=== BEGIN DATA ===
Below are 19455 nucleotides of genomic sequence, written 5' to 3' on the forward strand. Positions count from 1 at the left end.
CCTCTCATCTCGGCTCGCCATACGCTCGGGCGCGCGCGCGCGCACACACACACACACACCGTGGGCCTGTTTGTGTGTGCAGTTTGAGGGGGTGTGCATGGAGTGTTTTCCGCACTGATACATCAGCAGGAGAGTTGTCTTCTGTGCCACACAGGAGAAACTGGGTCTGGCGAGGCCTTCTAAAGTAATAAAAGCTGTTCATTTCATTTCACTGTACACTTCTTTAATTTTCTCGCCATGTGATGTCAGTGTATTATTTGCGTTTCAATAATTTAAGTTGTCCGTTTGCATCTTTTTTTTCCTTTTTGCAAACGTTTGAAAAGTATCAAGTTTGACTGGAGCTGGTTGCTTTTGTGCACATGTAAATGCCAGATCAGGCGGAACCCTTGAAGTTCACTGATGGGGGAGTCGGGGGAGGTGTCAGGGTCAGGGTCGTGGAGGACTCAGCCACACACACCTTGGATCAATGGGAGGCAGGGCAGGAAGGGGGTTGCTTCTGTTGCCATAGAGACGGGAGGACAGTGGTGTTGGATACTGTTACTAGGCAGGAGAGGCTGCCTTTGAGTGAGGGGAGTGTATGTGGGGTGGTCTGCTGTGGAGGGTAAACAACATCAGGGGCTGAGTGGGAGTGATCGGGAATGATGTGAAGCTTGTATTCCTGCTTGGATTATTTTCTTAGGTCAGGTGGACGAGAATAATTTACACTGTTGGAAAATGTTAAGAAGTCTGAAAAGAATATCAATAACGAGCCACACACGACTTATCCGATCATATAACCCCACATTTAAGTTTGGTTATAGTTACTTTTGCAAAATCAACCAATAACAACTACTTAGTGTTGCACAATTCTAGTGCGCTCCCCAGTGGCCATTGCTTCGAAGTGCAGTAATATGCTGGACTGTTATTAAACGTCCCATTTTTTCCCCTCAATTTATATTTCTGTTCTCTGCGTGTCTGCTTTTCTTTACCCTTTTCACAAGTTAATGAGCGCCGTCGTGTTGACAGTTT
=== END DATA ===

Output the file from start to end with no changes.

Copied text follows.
Below are 19455 nucleotides of genomic sequence, written 5' to 3' on the forward strand. Positions count from 1 at the left end.
CCTCTCATCTCGGCTCGCCATACGCTCGGGCGCGCGCGCGCGCACACACACACACACACCGTGGGCCTGTTTGTGTGTGCAGTTTGAGGGGGTGTGCATGGAGTGTTTTCCGCACTGATACATCAGCAGGAGAGTTGTCTTCTGTGCCACACAGGAGAAACTGGGTCTGGCGAGGCCTTCTAAAGTAATAAAAGCTGTTCATTTCATTTCACTGTACACTTCTTTAATTTTCTCGCCATGTGATGTCAGTGTATTATTTGCGTTTCAATAATTTAAGTTGTCCGTTTGCATCTTTTTTTTCCTTTTTGCAAACGTTTGAAAAGTATCAAGTTTGACTGGAGCTGGTTGCTTTTGTGCACATGTAAATGCCAGATCAGGCGGAACCCTTGAAGTTCACTGATGGGGGAGTCGGGGGAGGTGTCAGGGTCAGGGTCGTGGAGGACTCAGCCACACACACCTTGGATCAATGGGAGGCAGGGCAGGAAGGGGGTTGCTTCTGTTGCCATAGAGACGGGAGGACAGTGGTGTTGGATACTGTTACTAGGCAGGAGAGGCTGCCTTTGAGTGAGGGGAGTGTATGTGGGGTGGTCTGCTGTGGAGGGTAAACAACATCAGGGGCTGAGTGGGAGTGATCGGGAATGATGTGAAGCTTGTATTCCTGCTTGGATTATTTTCTTAGGTCAGGTGGACGAGAATAATTTACACTGTTGGAAAATGTTAAGAAGTCTGAAAAGAATATCAATAACGAGCCACACACGACTTATCCGATCATATAACCCCACATTTAAGTTTGGTTATAGTTACTTTTGCAAAATCAACCAATAACAACTACTTAGTGTTGCACAATTCTAGTGCGCTCCCCAGTGGCCATTGCTTCGAAGTGCAGTAATATGCTGGACTGTTATTAAACGTCCCATTTTTTCCCCTCAATTTATATTTCTGTTCTCTGCGTGTCTGCTTTTCTTTACCCTTTTCACAAGTTAATGAGCGCCGTCGTGTTGACAGTTT